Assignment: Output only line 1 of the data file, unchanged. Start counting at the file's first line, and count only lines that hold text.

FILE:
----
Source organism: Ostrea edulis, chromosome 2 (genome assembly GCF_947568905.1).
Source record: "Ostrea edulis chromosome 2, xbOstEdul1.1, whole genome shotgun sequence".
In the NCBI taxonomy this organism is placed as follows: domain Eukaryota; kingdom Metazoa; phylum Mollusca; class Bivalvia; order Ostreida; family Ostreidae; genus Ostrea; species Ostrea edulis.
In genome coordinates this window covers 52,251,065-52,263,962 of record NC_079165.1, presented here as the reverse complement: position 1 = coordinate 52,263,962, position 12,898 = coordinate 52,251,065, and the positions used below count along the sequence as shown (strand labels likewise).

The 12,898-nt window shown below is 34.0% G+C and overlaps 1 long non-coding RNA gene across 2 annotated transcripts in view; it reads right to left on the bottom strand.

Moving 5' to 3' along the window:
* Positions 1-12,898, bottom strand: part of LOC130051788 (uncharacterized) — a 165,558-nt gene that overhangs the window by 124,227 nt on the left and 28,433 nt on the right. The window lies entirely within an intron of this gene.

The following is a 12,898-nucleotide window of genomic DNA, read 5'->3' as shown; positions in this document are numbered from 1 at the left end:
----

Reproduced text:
Source organism: Ostrea edulis, chromosome 2 (genome assembly GCF_947568905.1).